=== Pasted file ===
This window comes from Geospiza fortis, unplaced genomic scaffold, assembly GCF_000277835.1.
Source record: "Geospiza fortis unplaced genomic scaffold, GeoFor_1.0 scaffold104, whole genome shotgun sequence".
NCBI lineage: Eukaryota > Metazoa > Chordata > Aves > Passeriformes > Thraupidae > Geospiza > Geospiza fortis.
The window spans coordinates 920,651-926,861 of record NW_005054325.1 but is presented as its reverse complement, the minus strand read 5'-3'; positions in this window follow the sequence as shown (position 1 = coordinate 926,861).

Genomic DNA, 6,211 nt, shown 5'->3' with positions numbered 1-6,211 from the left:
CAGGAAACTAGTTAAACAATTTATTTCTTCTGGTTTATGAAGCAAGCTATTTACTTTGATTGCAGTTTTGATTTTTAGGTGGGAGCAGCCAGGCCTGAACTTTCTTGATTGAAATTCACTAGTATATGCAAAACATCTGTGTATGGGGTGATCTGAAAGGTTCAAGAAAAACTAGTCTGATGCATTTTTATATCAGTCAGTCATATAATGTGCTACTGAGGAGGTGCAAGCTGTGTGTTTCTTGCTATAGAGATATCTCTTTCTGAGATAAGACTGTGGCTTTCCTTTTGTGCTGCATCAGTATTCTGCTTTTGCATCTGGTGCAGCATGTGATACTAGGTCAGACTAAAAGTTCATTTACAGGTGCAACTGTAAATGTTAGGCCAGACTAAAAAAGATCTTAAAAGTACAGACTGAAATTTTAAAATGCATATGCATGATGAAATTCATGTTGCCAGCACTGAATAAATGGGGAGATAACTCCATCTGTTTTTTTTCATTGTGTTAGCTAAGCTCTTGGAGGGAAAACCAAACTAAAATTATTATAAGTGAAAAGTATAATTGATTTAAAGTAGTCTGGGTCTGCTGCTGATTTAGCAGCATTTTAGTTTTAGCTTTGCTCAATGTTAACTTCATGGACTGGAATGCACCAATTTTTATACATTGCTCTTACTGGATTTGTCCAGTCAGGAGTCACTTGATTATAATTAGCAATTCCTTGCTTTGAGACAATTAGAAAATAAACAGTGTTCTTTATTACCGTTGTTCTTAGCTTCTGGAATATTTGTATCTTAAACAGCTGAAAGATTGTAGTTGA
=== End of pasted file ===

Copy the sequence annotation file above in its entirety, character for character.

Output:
This window comes from Geospiza fortis, unplaced genomic scaffold, assembly GCF_000277835.1.
Source record: "Geospiza fortis unplaced genomic scaffold, GeoFor_1.0 scaffold104, whole genome shotgun sequence".
NCBI lineage: Eukaryota > Metazoa > Chordata > Aves > Passeriformes > Thraupidae > Geospiza > Geospiza fortis.
The window spans coordinates 920,651-926,861 of record NW_005054325.1 but is presented as its reverse complement, the minus strand read 5'-3'; positions in this window follow the sequence as shown (position 1 = coordinate 926,861).

Genomic DNA, 6,211 nt, shown 5'->3' with positions numbered 1-6,211 from the left:
CAGGAAACTAGTTAAACAATTTATTTCTTCTGGTTTATGAAGCAAGCTATTTACTTTGATTGCAGTTTTGATTTTTAGGTGGGAGCAGCCAGGCCTGAACTTTCTTGATTGAAATTCACTAGTATATGCAAAACATCTGTGTATGGGGTGATCTGAAAGGTTCAAGAAAAACTAGTCTGATGCATTTTTATATCAGTCAGTCATATAATGTGCTACTGAGGAGGTGCAAGCTGTGTGTTTCTTGCTATAGAGATATCTCTTTCTGAGATAAGACTGTGGCTTTCCTTTTGTGCTGCATCAGTATTCTGCTTTTGCATCTGGTGCAGCATGTGATACTAGGTCAGACTAAAAGTTCATTTACAGGTGCAACTGTAAATGTTAGGCCAGACTAAAAAAGATCTTAAAAGTACAGACTGAAATTTTAAAATGCATATGCATGATGAAATTCATGTTGCCAGCACTGAATAAATGGGGAGATAACTCCATCTGTTTTTTTTCATTGTGTTAGCTAAGCTCTTGGAGGGAAAACCAAACTAAAATTATTATAAGTGAAAAGTATAATTGATTTAAAGTAGTCTGGGTCTGCTGCTGATTTAGCAGCATTTTAGTTTTAGCTTTGCTCAATGTTAACTTCATGGACTGGAATGCACCAATTTTTATACATTGCTCTTACTGGATTTGTCCAGTCAGGAGTCACTTGATTATAATTAGCAATTCCTTGCTTTGAGACAATTAGAAAATAAACAGTGTTCTTTATTACCGTTGTTCTTAGCTTCTGGAATATTTGTATCTTAAACAGCTGAAAGATTGTAGTTGA